The humor of this film is crass. “Racist” is not the correct term. “Self-defeating” is a better term. The movie doesn’t pit Black people against any other ethnic group, thankfully. However, there are still many slurs uttered here reminiscent of Redd Foxx on “Sanford and Son”. Helen takes out her anger on Orlando, a hapless steel mill worker that she literally collides with at Madea’s barbecue.
Shemar Moore is handsome but forgettable in this role. Helen allows her personal baggage to stand as an obstacle in the path of a functioning relationship with him. Perry crafted a male lead that just seems to parrot the things he thinks Black women want to hear from a prospective mate, and it comes across as cliched.
This movie also has a lot of mixed messages. Brian’s wife is an addict, and Madea counsels him to give her another chance, claiming that “love is an addiction.” This felt too much like enabling behavior. When Helen’s divorce is on the brink of becoming final, she cheerfully tells him he can have everything. Charles’ wealth doesn’t save him from being shot by a vengeful client that he failed to keep out of jail. (Interestingly enough, the actor that played Charles’ gangster client is Gary Sturgis, the voice of Ebon in the cartoon “Static Shock.”)
Helen’s anger and damaged self-esteem are put to the test when she flees straight from Orlando’s arms to stay at Charles’ side in the hospital. Up until this point, Helen finally seemed to have matured somewhat and appeared to have lain aside her anger and vengeful feelings, and she fell in love with a man who adores her.
Then, she seemingly chucked it all aside to move back in with the man who abused and betrayed her. Forgiving Charles was one thing; martyring herself and abandoning her newfound happiness created a baffling twist in the story.
There were some negative and uncomfortable scenes toward this point in the story where Helen takes advantage of Charles’ disability that this movie could have done without. Yes, granted, we the viewers are expected to feel Helen’s pent-up anger that she has not truly put aside, there are moments where you almost empathize with her, but there is nothing entertaining about watching someone in a wheelchair being victimized, even if the person committing the abuse was once the “abusee.”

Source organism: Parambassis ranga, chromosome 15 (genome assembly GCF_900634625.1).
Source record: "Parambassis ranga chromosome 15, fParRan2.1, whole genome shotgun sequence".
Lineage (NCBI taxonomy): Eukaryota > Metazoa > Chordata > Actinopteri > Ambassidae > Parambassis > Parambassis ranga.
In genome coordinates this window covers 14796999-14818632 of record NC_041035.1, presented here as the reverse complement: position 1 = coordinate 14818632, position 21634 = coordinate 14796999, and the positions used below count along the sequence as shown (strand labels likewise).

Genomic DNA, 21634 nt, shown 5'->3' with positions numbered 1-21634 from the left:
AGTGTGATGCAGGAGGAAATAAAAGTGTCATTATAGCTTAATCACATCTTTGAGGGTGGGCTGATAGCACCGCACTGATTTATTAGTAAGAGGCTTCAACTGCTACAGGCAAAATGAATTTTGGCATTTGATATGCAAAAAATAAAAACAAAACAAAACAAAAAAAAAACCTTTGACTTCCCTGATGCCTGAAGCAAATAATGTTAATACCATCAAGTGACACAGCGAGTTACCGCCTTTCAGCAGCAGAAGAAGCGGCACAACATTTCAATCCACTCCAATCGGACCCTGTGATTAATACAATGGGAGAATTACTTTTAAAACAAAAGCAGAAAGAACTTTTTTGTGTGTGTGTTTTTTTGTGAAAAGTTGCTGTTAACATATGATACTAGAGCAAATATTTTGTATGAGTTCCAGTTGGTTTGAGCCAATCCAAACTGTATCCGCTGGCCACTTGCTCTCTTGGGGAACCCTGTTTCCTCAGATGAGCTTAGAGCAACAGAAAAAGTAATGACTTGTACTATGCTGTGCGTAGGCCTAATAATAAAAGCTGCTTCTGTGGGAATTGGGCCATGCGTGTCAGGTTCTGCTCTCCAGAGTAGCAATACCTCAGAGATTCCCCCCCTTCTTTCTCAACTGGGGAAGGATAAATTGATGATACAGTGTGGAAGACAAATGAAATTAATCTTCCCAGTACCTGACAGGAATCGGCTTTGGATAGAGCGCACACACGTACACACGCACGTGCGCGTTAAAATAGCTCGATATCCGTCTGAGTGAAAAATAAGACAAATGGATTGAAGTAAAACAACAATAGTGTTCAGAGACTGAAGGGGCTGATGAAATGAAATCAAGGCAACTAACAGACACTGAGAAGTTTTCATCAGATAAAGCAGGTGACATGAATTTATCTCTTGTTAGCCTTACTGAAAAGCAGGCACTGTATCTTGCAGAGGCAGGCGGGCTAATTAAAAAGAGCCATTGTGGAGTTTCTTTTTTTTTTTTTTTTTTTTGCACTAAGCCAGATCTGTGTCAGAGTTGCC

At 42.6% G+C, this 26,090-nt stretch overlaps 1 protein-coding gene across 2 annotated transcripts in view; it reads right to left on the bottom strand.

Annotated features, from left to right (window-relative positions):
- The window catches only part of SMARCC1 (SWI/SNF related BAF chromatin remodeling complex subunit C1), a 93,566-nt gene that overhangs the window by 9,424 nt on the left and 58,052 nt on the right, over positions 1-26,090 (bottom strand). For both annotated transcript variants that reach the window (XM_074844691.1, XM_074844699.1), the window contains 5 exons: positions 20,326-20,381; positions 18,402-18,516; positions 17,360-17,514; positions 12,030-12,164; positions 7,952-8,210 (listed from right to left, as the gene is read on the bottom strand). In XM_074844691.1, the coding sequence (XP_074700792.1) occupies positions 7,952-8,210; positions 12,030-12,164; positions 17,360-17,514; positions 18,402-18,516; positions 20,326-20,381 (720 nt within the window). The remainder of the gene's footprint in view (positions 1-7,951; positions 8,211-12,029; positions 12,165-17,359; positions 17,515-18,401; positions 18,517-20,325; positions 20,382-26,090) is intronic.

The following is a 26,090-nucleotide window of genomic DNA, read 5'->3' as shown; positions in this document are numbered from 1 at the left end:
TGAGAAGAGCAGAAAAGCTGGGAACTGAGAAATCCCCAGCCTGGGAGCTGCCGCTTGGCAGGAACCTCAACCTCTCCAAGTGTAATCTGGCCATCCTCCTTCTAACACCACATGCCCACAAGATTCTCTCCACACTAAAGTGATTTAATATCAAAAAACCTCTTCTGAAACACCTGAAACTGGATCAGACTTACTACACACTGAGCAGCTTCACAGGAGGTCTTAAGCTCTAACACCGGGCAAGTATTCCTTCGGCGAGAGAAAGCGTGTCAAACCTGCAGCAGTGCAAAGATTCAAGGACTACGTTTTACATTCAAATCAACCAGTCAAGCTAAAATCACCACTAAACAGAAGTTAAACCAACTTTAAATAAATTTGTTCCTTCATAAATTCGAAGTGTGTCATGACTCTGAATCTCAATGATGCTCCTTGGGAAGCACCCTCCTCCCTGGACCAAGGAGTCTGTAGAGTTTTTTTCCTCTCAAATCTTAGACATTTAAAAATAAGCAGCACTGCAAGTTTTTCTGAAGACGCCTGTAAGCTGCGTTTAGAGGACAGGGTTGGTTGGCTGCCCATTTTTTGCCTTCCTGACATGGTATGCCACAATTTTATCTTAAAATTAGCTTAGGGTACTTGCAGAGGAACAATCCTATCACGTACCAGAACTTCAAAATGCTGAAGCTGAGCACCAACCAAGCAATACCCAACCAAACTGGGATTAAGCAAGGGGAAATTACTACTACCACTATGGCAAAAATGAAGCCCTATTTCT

The strengths of this movie include a slick soundtrack and some excellent wardrobes for all of its stars, it is very prettily packaged. Cicely Tyson has a brief but well-cast role as Helen’s mother, and Kimberly Elise even closely resembles Tyson as a young actress. Steve Harris was excellent as Charles. My favorite line of his was “Don’t let the suit fool you, my brother.” He has a wonderful range of personas, and is just as good at being menacing as he is at seeming vulnerable. The camera work was pretty good.
Weaknesses that bear mentioning are the language, which occasionally lends itself to potty humor and bits of profanity. The casual marijuana usage during the barbecue was unnecessary and somewhat embarrassing to watch. Casual dialogue between the characters often felt “gossipy.”
The producers of this movie also want to beat the underlying Christian message to death, they are not subtle about it; every other scene has someone reading a Bible. Again, this usually precedes the lowbrow and insulting barbs that the characters like to throw at one another.
While this movie is still very unlike most that share the same genre, and even some of the same stars, its uniqueness is not a saving grace. An older movie that more adeptly explores forgiveness and trusting one’s own faith in God in the midst of an abusive relationship is Alice Walker’s “The Color Purple.” This movie tries hard, but it still came across as a frustrating mess.